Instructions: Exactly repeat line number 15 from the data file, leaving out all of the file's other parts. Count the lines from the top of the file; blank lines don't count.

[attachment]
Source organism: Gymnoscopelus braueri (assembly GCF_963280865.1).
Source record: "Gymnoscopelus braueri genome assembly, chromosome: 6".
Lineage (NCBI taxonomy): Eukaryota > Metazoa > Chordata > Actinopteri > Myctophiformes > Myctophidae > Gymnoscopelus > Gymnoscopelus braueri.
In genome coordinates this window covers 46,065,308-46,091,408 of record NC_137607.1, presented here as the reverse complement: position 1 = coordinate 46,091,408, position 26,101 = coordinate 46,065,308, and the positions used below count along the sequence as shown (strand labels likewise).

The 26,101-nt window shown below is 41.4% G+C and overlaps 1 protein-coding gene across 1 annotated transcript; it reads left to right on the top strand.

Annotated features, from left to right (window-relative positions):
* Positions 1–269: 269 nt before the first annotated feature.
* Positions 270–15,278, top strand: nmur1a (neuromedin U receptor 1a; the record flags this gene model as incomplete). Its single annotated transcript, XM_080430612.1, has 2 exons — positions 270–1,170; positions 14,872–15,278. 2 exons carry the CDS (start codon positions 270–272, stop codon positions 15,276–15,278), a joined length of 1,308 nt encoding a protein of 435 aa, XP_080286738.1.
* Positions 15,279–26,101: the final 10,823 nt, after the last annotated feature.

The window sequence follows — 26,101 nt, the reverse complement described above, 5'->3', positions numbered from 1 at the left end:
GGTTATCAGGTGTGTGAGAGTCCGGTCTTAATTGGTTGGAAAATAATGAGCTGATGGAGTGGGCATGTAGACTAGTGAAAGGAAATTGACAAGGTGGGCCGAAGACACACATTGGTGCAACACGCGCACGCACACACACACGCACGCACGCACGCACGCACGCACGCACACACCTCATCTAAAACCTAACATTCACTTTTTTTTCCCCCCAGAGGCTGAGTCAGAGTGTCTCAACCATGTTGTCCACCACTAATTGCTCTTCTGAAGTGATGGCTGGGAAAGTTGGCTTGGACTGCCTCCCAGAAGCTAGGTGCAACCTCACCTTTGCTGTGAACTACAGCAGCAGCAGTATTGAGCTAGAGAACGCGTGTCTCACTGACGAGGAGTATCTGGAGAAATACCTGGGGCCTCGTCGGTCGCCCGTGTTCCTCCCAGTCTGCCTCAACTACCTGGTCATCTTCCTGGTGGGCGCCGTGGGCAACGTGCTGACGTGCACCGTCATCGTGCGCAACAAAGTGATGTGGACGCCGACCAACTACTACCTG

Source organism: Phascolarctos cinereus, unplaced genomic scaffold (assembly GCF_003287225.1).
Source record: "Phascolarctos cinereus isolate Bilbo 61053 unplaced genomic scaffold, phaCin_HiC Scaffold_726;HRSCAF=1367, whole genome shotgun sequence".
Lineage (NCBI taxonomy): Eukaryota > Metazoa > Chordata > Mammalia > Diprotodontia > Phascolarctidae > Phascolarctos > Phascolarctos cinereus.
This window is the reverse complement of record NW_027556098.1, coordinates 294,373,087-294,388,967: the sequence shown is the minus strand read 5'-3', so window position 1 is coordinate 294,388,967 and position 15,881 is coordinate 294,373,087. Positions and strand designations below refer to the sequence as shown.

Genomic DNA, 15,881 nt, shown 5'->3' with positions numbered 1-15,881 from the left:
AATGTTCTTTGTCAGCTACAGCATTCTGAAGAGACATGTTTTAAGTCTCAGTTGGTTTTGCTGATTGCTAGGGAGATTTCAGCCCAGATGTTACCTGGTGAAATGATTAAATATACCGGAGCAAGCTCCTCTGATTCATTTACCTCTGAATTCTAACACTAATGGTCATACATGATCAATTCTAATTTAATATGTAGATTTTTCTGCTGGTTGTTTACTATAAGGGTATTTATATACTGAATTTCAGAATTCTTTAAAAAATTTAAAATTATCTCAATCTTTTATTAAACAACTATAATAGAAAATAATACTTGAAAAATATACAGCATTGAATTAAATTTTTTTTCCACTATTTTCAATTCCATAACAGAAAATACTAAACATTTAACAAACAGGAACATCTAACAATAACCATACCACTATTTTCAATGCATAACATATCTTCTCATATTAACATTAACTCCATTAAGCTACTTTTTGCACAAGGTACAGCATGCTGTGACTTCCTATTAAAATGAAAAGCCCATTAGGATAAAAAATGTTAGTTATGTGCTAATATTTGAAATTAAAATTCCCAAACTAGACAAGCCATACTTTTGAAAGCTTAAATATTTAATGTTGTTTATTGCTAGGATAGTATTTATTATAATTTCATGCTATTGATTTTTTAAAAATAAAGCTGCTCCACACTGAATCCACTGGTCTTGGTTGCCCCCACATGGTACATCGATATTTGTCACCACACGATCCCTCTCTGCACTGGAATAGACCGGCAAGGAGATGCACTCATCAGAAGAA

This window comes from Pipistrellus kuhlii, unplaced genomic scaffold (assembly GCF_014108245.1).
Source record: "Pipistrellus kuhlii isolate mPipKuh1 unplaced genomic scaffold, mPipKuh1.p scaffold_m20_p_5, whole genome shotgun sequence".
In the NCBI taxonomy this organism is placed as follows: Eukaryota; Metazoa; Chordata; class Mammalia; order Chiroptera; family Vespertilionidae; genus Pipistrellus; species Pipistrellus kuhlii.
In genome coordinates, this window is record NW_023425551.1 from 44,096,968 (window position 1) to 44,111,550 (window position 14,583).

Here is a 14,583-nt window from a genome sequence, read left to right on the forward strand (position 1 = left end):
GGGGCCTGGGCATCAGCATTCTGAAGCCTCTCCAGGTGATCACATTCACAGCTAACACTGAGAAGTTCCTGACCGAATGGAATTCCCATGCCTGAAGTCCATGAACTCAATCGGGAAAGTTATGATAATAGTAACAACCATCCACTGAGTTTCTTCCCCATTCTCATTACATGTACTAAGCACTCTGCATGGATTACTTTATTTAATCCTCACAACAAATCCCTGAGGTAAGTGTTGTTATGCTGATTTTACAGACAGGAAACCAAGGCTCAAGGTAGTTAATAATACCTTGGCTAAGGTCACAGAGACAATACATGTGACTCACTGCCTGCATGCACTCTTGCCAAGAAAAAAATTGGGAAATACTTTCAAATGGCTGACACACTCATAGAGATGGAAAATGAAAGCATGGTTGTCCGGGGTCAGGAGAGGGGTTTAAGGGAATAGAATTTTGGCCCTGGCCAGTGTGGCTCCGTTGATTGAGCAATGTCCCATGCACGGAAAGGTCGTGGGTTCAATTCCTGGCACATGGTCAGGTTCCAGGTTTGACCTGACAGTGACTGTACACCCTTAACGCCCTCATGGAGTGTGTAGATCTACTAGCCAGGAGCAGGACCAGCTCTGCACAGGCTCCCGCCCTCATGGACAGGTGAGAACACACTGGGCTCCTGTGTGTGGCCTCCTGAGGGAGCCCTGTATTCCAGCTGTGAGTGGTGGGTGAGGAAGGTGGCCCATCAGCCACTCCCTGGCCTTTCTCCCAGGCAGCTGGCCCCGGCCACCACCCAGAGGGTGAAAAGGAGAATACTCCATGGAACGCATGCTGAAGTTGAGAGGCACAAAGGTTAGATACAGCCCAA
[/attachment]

This window is the reverse complement of record NW_027556098.1, coordinates 294,373,087-294,388,967: the sequence shown is the minus strand read 5'-3', so window position 1 is coordinate 294,388,967 and position 15,881 is coordinate 294,373,087. Positions and strand designations below refer to the sequence as shown.